HAYWARD (KPIX) - During Hispanic Heritage Month, advocates for Latino business owners say more can be done to support these entrepreneurs who still face barriers even with so much growth over the past decade.
"We come to this country as an immigrant because we're looking for a better life and a good education for our kids," said Alicia Villanueva of Alicia's Tamales Los Mayas. "Everybody has a dream, in business, in everything, just work hard, and find the resources and it's going to come through, for sure."
Villaneuva came to the U.S. from Mexico in 2000 and started making tamales she could sell on her own about a year later. She was already working two jobs, but tried to earn more money selling her food on the street and knocking on doors.
By 2007 she started to get help from nonprofits. La Cocina, the San Francisco incubator focused on helping women of color, accepted her into their training program in 2010. She graduated five years later.
"That's why I say, 'Don't stop!' Whatever struggle you find, any barrier, just keep going for your dream or for your goal," she told KPIX.
The most recent data available shows that Latino entrepreneurs are growing by more than 44 percent in the last 10 years, according to data cited recently by the Stanford Latino Entrepreneurship Initiative. As a group, Latino business owners contribute more than $800 billion to the economy annually, the U.S. Hispanic Chamber of Commerce reported. But Latinos are among the most underbanked communities, based on data from the FDIC, which has nonprofits looking for more inclusive policies.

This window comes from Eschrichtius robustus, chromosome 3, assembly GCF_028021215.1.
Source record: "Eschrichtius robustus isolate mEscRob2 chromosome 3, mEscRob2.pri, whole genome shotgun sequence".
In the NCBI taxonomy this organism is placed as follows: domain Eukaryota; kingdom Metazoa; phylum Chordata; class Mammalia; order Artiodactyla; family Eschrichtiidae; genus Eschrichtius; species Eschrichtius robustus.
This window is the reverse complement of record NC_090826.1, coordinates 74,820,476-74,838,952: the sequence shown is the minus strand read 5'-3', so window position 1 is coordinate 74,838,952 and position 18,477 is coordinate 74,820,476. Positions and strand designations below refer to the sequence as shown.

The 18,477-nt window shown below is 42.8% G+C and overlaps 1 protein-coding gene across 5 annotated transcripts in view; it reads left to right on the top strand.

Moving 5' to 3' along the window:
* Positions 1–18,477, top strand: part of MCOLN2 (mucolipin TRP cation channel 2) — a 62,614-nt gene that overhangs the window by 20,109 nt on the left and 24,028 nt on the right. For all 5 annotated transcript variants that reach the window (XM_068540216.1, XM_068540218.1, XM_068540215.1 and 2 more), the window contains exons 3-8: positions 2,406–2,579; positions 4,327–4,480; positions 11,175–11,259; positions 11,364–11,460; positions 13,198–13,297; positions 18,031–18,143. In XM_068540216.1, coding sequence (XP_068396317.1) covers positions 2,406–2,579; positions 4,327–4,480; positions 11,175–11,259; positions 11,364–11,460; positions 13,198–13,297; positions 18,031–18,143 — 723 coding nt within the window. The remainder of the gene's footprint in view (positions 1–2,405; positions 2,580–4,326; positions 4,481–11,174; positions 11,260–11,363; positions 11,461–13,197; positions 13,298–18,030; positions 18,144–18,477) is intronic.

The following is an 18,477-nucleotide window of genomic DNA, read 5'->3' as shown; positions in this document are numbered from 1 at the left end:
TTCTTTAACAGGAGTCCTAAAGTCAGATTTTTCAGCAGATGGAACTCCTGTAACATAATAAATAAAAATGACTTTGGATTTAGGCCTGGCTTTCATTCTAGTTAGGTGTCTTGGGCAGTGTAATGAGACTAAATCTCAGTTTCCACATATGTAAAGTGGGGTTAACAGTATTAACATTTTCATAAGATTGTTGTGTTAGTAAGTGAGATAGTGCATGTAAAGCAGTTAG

"They have plenty of grit, determination, and grace to work hard and deliver and all they need is a little bit of help from those of us who are there to help them."
Accion Opportunity Fund is a nonprofit that serves as a community development financial institution. Villanueva used the money from their loan to get a van for deliveries. In addition to loans, they give clients coaching to help navigate the process of owning a business. Part of the factors impacting Latino entrepreneurs include limited credit history, not having enough documentation, or lacking knowledge of the system.
For Villanueva, there are still challenges more than 20 years after she started making tamales. She had to pivot in the pandemic from catering to larger contract orders from school districts and major corporations. Through the years, she says fresh ingredients without preservatives and a lot of love have kept her food products selling locally and nationally.
"I say to my ladies that when they are cooking or preparing or assembly, do like you are doing for your family," she said. "Always I say 'pinch myself' to see if this is true. And it's true."
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